Yes, I've had anxiety since early childhood as well as constipation. I was either pushed out of a moving car or I opened the door and fell on my head onto the road at age one. I had a very minor concussion went to ER was patched up sent me home. Had auto accident at 17 again I didn't seek medical care, walked away but had low back pain about a month. Started feeling neck pain age 19. In my early-20s I'd get dizzy upon standing, one day was sick of it happening, wondered what would happen if I didnt sit back down. Big mistake, had a grand mal seizure! Did not have insurance did not seek medical care. Once I got to the floor the seizure stopped. I now know I have orthostatic hypotension and I'm told head trauma as a baby could've been the reason. Had two other accidents late twenties early thirties. I have multiple spinal injuries from top to bottom as well as osteophytes / bone spurs and slight scoliosis. Was diagnosed with Nutcracker esophagus (motility disease) in 2011, GI doc was dumbfounded. Also diagnosed 3 years ago with eosinophilic esophagitis. They say it's rare but research says it's not so rare after all. I had a schatzki's ring, had one dilation done and so far it has held and I don't have food impaction. I'm on a very strict paleo almost vegan diet. It's helped with weight loss and blood work is great! Despite all of this I still have motility problems, m exercising walking Etc trying not to overdo it though. The esophageal manometry will show if you have NE, it's extremely painful there's also something else called Jackhammer esophagus which is much worse! You may have achalasia, I think I had this in my younger year's, I'm now 50. I believe I also have gastroparesis. My anxiety gets really, bad I have fibromyalgia and OCD. Clonazepam helps with all of this but I live in Florida, having hard time getting it. Seeing a psych doctor in 2 days. I'm coming out of a major fibro flare, seen neurologist yesterday gave me anti-inflammatory shot and 5 day supply or more of Meloxicam/ mobic as well as oxycodone but I do not take them unless absolutely necessary. The clonazepam is also an anticonvulsant that's why it helps me much more with spasms. I take Tizanidine/non-narcotic muscle relaxer, helps sleep. Once I get clonazepam again I won't have so many issues with motility. There are support groups on Facebook for these diseases. I admin for a nutcracker esophagus group only 123 members currently worldwide. I hope this helps, good luck!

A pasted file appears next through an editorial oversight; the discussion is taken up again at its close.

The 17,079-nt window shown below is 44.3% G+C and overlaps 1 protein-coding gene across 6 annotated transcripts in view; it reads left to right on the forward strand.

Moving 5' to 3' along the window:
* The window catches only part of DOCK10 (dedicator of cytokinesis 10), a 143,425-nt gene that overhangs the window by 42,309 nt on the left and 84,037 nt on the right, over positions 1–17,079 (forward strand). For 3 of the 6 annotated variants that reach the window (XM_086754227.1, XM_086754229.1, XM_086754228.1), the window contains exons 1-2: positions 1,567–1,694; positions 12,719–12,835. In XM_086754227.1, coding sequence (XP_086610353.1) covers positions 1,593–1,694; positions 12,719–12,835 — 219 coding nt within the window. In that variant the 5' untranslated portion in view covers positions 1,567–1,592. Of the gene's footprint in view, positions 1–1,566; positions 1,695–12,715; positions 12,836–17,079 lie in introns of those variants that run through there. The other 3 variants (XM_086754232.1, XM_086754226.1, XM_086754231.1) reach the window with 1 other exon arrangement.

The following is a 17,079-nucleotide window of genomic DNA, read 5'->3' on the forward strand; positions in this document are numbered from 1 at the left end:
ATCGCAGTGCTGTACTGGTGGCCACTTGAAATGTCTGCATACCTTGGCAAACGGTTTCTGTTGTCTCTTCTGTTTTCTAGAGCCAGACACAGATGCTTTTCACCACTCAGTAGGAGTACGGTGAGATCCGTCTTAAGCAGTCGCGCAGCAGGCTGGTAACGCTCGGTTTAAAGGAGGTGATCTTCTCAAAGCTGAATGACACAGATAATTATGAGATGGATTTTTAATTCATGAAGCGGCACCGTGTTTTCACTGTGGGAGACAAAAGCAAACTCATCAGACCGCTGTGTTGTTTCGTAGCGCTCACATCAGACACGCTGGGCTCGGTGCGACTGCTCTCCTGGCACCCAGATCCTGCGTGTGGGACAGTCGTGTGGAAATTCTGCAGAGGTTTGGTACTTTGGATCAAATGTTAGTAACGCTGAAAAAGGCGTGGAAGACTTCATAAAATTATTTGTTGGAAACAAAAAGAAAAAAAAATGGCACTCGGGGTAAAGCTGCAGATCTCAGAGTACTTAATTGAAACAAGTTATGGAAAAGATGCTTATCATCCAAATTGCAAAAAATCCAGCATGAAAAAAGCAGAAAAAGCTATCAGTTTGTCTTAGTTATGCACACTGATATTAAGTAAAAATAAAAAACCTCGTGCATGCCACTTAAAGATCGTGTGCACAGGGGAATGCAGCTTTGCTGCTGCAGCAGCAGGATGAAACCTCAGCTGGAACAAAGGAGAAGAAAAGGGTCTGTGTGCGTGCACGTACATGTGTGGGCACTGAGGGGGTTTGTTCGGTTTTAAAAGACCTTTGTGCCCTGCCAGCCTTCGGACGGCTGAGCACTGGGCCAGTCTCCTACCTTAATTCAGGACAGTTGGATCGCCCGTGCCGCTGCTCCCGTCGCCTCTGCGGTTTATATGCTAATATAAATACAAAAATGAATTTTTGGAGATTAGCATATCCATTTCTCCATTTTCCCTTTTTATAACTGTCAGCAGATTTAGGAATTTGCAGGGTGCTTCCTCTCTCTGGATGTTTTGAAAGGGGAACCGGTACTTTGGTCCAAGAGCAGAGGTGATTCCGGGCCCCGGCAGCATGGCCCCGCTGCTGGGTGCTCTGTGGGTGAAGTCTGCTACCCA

Liked by Jackie, Alumna Mentor